Tuesday, 3 January 2012

Treat your ears

You may have gathered from previous posts that I'm a bit of a completist, especially when it comes to music. I don't accept that just because fashion's moved on, a musician or group is no longer any good. Conversely though, I do know that inspiration is a mysterious beast - a band which produces an era-defining album might well do nothing that's any good ever again (I'm looking at you, The Stone Roses). Being the right age, meeting the right people, having a perfect range of inspirations and getting enough encouragement all at the same time seems nigh on impossible.

In my teens and twenties, I read the music press avidly. Journalists and bands would talk about 'lost' music all the time: the people who produced an album - or sometimes even a whole lifetime of music - without recognition in their own time, before being idolised by subsequent generations. The bands I read about then were the Incredible String Band, the 13th Floor Elevators, Wire, the West Coast Pop Art Experimental Band, Slint (much more recently), Big Star, Gram Parsons, Lee Hazelwood, Orange Juice, the Velvet Underground, Palace (and all his other names), Galaxie 500… and so many more.

The question is, which are the artists who are unknown or forgotten in our period, but will be cited in hushed tones in twenty or thirty years' time?

I'm going to suggest one: Gorky's Zygotic Mynci. I mention them because I've just received singer Euros Childs' new album, Ends, in the post. Gorky's were a bilingual (Welsh and English) exuberant mix of rock, punk, indie, folk, Bee-Gees and fun. Since they split, most of the band have carried on making music: John Lawrence went off in an electronic direction as Infinity Chimps, Richard James has produced beautiful elegiac work, while Childs has explored pretty much every genre going. As Gorky's, they made lovely, varied music, but the pressure to be 'successful' and justify record label investment clearly weighed heavily on them. I'd love the world to have whistled GZM tracks all day, but they were always a niche interest.

I always wonder what happens to musicians after their moment passes. Do they blame the world, or themselves? Do they sense their powers waning, or curse the fickleness of a system which consumes art and moves on? In the case of Euros and his erstwhile colleagues, I hope it's the latter. Their art hasn't declined, but attention has: Euros even sends out his albums with handwritten personal notes: a lovely touch, but I'd rather he sold too many records to make this possible. Does this happen in other genres? What do unwanted scriptwriters do next? Painters? Composers? I guess they teach…

OK< your nominations? Who will be resurrected in generations to come but remain unappreciated now? I'm going to add Joan As Policewoman, Tindersticks, Felt, The Bitter Springs, I Am Kloot, Will Oldham, Bill Callahan, Laura Cantrell, the Delgados, the Go-Betweens, Mazzy Star, maybe Vic Chesnutt, Julian Cope, Throwing Muses, Stereolab, Low, Mercury Rev, The Phantom Band, Shack, Slowdive (and lots more…)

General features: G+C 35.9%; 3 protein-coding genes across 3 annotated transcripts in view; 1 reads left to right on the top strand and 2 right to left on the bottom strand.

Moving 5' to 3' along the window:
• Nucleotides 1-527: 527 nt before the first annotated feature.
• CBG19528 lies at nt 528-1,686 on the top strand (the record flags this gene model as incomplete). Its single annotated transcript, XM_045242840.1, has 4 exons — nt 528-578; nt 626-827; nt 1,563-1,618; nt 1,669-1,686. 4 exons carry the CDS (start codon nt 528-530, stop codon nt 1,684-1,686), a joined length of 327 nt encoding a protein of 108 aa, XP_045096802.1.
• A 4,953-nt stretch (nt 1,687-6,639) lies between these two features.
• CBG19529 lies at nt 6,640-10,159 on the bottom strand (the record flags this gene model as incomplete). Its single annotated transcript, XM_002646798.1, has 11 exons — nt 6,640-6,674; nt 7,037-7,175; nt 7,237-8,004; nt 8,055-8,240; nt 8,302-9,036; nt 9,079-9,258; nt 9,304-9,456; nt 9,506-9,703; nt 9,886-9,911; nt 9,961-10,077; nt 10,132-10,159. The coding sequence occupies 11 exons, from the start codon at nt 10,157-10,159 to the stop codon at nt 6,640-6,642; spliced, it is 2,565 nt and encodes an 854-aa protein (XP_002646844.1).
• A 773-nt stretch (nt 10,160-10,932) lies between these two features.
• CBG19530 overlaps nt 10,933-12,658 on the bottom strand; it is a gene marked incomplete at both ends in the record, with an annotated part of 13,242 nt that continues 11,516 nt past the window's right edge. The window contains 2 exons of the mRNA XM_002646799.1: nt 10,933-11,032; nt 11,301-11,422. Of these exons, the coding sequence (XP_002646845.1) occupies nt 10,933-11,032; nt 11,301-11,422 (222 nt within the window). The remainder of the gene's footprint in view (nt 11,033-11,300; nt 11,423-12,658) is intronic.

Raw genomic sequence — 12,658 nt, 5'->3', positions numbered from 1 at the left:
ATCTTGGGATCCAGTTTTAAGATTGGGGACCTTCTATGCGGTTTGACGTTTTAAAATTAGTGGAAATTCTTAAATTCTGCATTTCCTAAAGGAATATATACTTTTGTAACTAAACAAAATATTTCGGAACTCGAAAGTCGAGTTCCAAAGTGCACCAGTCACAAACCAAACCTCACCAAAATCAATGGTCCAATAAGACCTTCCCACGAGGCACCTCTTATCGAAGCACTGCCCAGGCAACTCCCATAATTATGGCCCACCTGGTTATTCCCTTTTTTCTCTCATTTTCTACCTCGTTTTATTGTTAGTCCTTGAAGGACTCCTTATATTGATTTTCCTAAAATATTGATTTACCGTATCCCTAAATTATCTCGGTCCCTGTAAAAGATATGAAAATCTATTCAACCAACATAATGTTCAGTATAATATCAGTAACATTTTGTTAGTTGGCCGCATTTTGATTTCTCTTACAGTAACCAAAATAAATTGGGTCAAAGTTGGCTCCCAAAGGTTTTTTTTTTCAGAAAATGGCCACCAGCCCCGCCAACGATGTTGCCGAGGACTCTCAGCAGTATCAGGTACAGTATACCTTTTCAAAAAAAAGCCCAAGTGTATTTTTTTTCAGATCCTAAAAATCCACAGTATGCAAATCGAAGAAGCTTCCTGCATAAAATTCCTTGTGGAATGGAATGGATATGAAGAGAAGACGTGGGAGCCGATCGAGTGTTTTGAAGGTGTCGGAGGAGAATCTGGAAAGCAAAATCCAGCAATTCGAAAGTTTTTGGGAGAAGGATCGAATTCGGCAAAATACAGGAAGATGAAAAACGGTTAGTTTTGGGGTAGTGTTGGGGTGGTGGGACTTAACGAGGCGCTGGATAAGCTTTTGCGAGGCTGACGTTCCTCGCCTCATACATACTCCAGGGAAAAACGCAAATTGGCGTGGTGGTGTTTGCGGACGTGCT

And who's going to be forgotten? It's tempting to point at Oasis, Belle and Sebastian (I'm talking 'indie' here, obviously), the Charlatans other than as a singles band, the Manics, Spiritualized, Suede…

08 Riverbank by National Elf

5 comments:

Benjamin Judge said...

I think the problem Gorky's had was not a fickle system pulling them down so much as an inability to graft the oddness that made their early records so interesting onto a more popular sound. After Barafundle the quality of their records drops sharply. They made three great records though (Tatay, Bwyd Time, Barafundle) and not many bands can say that.

As for the rest of your list; there is good stuff there but little, apart from Stereolab, that I would want to be seen as signposts for future generations. I'd much rather they listened to Moloko, Prince, Roxy Music, LCD Soundsystem, Hot Chip, Roots Manuva, Outkast, Frank Sinatra, Girls Aloud, Crap dance music in crap nightclubs, machines, traffic, the gossip of schoolgirls, television adverts, film soundtracks, birdsong, the shuffling of the mad and the blind, and the fear and joy in their own hearts. That is where I hope the music of the future is hiding. Not in Felt reissues.

Grumpy Bob said...

I think Suicide were pretty influential, while having fairly unimpressive commercial impact. I bought their first album after reading a review in a HiFi magazine that totally slagged it off - my recollection was that it concluded that anyone who claimed to like it was a 'poseur' (which dates that review somewhat).

How about the good Captain Beefheart?

My crystal ball is too foggy to predict who will be the unheralded influences.

Dan said...

I pretty much agree with Ben about Gorky's - over time they became a very competent yet less interesting band. I'd say the same is true of Super Furry Animals, unfortunately.

I'd like to think that future generations will discover how great Sidi Bou Said were, and wonder why in the mid-'90s music journalists were more interested in conducting yet more interviews with Shed Seven.

Sinéad said...

Warren Zevon

Lucy Griffiths said...

The Futureheads...well named.